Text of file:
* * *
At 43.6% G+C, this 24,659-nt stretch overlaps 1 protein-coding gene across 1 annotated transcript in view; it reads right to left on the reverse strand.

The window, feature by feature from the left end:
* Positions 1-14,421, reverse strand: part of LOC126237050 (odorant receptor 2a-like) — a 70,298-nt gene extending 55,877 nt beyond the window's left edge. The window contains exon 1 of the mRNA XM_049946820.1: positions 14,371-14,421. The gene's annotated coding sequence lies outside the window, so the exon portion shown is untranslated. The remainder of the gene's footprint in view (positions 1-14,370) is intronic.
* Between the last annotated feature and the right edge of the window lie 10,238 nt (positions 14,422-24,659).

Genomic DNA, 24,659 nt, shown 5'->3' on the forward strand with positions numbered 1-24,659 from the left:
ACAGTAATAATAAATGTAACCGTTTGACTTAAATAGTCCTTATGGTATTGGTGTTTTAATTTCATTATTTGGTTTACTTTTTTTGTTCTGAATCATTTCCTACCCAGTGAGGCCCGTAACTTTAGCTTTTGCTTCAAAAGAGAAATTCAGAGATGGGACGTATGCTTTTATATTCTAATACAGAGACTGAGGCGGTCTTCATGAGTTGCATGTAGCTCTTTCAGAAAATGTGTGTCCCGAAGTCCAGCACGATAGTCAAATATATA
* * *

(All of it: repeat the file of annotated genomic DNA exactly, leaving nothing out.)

At 43.6% G+C, this 24,659-nt stretch overlaps 1 protein-coding gene across 1 annotated transcript in view; it reads right to left on the reverse strand.

The window, feature by feature from the left end:
* Positions 1-14,421, reverse strand: part of LOC126237050 (odorant receptor 2a-like) — a 70,298-nt gene extending 55,877 nt beyond the window's left edge. The window contains exon 1 of the mRNA XM_049946820.1: positions 14,371-14,421. The gene's annotated coding sequence lies outside the window, so the exon portion shown is untranslated. The remainder of the gene's footprint in view (positions 1-14,370) is intronic.
* Between the last annotated feature and the right edge of the window lie 10,238 nt (positions 14,422-24,659).

Genomic DNA, 24,659 nt, shown 5'->3' on the forward strand with positions numbered 1-24,659 from the left:
ACAGTAATAATAAATGTAACCGTTTGACTTAAATAGTCCTTATGGTATTGGTGTTTTAATTTCATTATTTGGTTTACTTTTTTTGTTCTGAATCATTTCCTACCCAGTGAGGCCCGTAACTTTAGCTTTTGCTTCAAAAGAGAAATTCAGAGATGGGACGTATGCTTTTATATTCTAATACAGAGACTGAGGCGGTCTTCATGAGTTGCATGTAGCTCTTTCAGAAAATGTGTGTCCCGAAGTCCAGCACGATAGTCAAATATATA